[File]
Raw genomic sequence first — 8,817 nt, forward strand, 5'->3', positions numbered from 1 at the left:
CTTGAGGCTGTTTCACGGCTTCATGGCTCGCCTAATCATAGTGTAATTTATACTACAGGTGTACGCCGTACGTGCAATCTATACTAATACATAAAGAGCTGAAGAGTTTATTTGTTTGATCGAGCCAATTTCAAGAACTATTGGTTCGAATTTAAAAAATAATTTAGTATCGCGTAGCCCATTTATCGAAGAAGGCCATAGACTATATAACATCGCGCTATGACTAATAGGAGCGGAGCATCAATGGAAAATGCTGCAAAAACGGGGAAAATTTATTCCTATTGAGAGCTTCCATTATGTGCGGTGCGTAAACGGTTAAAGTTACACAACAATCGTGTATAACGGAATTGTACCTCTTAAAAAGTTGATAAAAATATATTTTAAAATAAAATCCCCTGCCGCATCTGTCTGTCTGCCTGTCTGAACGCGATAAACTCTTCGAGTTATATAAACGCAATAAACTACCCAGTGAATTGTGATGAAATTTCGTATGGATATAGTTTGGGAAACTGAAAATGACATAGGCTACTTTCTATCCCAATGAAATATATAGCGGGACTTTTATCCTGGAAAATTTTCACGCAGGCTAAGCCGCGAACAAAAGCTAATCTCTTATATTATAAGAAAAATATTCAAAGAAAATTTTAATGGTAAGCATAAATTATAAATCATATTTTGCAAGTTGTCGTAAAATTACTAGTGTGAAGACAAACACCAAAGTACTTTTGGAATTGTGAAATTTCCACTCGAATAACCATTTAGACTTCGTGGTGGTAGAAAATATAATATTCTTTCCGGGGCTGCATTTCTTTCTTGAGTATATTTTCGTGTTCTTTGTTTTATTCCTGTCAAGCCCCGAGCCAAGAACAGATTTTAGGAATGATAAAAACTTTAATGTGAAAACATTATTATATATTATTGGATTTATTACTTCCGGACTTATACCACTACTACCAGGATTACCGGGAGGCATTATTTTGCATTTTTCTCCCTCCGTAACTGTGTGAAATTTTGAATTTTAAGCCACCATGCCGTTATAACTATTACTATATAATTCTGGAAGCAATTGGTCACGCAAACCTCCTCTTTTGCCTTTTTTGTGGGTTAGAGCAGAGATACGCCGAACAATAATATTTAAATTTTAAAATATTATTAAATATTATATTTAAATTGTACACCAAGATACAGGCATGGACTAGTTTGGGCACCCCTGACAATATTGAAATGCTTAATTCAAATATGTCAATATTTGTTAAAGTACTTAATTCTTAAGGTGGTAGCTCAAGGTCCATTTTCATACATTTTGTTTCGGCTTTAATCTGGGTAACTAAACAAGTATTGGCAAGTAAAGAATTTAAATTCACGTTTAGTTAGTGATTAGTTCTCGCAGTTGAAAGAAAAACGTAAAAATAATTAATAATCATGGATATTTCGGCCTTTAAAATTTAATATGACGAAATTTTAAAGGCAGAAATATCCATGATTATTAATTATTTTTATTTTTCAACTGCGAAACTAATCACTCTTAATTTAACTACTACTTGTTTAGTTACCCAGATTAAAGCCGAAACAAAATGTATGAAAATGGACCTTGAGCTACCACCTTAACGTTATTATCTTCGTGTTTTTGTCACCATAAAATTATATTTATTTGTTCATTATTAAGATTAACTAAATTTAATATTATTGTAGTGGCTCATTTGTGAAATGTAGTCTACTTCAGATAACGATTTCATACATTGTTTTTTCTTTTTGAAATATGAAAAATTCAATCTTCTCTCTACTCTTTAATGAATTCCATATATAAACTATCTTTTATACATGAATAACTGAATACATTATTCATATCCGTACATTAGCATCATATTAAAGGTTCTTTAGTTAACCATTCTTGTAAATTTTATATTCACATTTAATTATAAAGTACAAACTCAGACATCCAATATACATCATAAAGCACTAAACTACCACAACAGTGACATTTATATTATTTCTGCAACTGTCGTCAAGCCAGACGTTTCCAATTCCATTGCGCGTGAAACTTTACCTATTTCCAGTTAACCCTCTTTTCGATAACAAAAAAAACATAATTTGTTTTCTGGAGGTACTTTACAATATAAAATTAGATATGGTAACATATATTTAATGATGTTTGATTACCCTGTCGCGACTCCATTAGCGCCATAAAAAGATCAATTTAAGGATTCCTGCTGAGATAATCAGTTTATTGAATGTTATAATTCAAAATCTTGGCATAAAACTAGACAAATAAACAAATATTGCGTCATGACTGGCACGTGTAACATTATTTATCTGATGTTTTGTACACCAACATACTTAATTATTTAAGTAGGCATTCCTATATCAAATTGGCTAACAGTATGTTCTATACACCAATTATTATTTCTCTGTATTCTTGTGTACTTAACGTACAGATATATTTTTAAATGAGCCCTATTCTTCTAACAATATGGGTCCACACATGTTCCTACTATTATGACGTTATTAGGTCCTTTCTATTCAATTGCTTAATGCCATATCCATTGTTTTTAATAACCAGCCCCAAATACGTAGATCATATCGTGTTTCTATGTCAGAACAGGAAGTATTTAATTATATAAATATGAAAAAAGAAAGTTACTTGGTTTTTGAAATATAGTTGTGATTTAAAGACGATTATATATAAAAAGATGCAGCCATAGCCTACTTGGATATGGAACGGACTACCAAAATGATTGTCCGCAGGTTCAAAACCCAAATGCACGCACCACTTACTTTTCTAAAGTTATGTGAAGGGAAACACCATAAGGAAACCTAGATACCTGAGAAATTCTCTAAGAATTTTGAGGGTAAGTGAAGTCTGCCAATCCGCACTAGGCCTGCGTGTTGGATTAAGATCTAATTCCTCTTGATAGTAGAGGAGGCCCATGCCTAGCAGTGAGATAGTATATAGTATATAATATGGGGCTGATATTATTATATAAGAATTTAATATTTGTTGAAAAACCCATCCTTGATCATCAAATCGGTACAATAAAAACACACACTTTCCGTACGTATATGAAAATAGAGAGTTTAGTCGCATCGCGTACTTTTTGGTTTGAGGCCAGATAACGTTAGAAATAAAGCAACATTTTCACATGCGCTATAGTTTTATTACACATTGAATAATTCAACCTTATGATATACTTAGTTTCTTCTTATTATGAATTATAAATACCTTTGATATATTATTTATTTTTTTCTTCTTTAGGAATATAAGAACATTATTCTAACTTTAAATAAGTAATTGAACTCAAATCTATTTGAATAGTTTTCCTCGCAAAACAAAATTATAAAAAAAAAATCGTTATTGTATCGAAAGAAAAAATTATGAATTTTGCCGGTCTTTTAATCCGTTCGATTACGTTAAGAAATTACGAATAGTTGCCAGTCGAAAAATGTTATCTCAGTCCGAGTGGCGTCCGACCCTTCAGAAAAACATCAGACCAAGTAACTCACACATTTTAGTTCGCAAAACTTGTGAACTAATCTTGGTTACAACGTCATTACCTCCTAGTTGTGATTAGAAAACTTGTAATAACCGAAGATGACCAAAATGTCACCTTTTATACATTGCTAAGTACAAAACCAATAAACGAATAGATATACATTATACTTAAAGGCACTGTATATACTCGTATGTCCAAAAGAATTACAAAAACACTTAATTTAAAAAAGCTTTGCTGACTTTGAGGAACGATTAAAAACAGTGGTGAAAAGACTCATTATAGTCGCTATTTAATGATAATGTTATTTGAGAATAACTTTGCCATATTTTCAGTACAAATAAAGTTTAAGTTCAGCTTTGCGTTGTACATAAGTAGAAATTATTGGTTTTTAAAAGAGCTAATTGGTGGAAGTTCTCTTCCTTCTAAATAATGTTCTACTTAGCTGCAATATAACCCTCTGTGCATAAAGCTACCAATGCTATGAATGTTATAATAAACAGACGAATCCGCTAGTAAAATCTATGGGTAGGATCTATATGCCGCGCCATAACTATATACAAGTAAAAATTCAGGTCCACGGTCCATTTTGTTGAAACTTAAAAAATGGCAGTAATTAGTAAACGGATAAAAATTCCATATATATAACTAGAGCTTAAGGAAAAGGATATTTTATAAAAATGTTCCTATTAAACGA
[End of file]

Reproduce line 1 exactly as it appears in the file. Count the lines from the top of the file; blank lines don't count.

Raw genomic sequence first — 8,817 nt, forward strand, 5'->3', positions numbered from 1 at the left: